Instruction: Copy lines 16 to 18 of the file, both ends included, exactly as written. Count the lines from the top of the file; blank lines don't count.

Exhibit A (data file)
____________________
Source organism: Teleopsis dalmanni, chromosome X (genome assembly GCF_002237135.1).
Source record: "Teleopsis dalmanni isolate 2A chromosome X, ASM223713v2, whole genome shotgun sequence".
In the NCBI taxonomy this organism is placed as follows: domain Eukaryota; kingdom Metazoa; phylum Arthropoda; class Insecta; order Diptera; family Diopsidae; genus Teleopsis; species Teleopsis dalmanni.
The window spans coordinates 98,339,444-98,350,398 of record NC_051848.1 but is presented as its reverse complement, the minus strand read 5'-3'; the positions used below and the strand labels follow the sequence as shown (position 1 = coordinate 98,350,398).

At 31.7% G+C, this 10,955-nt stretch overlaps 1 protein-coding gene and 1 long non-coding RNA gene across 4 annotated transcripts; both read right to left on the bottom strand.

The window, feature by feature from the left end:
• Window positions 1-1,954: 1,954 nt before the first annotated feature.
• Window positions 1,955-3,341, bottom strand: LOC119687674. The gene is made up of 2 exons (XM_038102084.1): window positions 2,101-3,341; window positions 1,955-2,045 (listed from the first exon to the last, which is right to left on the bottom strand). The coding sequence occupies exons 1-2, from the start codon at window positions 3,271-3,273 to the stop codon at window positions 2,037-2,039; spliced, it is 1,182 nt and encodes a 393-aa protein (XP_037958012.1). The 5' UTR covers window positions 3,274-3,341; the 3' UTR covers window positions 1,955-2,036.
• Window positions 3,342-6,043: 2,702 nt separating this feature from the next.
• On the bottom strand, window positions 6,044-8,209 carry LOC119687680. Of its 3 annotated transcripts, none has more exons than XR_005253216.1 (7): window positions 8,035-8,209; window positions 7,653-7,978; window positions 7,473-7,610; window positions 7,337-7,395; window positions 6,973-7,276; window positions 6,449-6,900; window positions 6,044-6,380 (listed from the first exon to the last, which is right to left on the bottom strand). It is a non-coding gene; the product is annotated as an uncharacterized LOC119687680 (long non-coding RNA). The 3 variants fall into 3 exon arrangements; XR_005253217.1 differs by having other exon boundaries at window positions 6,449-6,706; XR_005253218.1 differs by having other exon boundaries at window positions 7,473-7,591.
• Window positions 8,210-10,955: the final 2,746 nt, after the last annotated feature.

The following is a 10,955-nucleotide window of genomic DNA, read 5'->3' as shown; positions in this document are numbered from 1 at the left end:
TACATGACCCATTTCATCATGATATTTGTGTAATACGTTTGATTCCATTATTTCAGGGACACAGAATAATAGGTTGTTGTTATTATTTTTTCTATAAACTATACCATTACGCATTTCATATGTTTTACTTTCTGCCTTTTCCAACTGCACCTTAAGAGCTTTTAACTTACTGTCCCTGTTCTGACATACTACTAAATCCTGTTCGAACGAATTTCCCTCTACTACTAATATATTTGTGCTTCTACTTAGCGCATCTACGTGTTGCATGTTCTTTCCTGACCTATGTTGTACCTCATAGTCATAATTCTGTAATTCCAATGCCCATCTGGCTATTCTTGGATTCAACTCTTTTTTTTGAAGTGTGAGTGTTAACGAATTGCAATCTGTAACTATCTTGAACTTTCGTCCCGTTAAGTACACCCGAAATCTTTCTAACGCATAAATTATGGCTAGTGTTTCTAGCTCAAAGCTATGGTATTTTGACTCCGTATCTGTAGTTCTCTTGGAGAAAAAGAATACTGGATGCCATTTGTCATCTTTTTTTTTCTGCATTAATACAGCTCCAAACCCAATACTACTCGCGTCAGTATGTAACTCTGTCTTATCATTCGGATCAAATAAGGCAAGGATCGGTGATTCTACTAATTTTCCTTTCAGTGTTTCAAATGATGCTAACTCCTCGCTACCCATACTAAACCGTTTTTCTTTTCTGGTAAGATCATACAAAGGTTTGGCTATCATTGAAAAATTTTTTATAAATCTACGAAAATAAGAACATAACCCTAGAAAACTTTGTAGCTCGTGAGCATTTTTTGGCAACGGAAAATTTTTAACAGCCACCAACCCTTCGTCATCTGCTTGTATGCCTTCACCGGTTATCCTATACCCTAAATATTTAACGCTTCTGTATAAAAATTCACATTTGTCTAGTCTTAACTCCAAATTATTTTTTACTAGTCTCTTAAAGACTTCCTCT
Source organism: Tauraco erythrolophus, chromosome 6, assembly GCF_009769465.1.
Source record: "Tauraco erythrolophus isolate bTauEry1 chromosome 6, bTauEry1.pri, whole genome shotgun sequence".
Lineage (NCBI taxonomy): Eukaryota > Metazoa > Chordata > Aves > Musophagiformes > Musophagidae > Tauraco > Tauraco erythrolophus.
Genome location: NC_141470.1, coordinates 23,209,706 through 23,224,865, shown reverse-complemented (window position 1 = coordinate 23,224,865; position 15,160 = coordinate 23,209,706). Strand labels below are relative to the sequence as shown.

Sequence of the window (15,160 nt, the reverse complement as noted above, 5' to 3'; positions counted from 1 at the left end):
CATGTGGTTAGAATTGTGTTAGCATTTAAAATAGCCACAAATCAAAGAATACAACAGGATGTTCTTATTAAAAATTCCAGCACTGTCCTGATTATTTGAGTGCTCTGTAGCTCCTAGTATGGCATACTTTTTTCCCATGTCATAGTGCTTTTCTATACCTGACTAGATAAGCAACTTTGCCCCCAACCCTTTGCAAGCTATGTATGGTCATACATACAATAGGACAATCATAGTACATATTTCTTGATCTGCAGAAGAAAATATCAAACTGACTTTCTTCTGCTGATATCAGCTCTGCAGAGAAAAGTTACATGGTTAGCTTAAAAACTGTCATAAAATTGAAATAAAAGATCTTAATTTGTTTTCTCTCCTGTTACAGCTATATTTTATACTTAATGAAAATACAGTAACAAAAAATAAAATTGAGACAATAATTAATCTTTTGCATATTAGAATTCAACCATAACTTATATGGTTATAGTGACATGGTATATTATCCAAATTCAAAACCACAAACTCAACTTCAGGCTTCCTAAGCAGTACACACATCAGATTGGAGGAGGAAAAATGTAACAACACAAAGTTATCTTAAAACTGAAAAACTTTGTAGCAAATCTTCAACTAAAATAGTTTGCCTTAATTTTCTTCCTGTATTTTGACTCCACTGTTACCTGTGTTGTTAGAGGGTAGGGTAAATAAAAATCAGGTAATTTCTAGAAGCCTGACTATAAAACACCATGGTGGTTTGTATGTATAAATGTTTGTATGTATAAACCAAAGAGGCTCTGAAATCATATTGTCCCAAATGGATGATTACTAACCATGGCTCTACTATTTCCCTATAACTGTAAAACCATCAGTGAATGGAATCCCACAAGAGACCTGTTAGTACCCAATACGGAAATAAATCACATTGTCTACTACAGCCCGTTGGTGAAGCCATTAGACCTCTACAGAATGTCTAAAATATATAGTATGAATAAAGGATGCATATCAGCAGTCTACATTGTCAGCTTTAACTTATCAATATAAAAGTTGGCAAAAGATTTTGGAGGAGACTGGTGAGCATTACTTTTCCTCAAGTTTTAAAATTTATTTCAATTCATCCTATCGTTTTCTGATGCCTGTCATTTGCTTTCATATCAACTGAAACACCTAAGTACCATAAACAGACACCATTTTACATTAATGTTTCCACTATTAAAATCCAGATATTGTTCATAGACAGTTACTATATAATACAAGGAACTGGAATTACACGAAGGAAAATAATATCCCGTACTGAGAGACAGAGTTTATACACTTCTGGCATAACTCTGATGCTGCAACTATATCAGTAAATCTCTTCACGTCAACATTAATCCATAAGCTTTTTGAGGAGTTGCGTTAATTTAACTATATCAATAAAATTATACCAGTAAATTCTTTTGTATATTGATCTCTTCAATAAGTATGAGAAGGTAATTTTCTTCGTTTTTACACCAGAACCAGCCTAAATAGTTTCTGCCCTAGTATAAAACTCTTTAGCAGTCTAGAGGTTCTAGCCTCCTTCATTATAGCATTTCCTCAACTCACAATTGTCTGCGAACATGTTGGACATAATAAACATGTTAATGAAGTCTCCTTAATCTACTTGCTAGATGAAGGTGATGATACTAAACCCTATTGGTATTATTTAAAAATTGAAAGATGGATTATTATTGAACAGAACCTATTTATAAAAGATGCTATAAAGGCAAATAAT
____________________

Lineage (NCBI taxonomy): Eukaryota > Metazoa > Chordata > Aves > Musophagiformes > Musophagidae > Tauraco > Tauraco erythrolophus.
Genome location: NC_141470.1, coordinates 23,209,706 through 23,224,865, shown reverse-complemented (window position 1 = coordinate 23,224,865; position 15,160 = coordinate 23,209,706). Strand labels below are relative to the sequence as shown.

Sequence of the window (15,160 nt, the reverse complement as noted above, 5' to 3'; positions counted from 1 at the left end):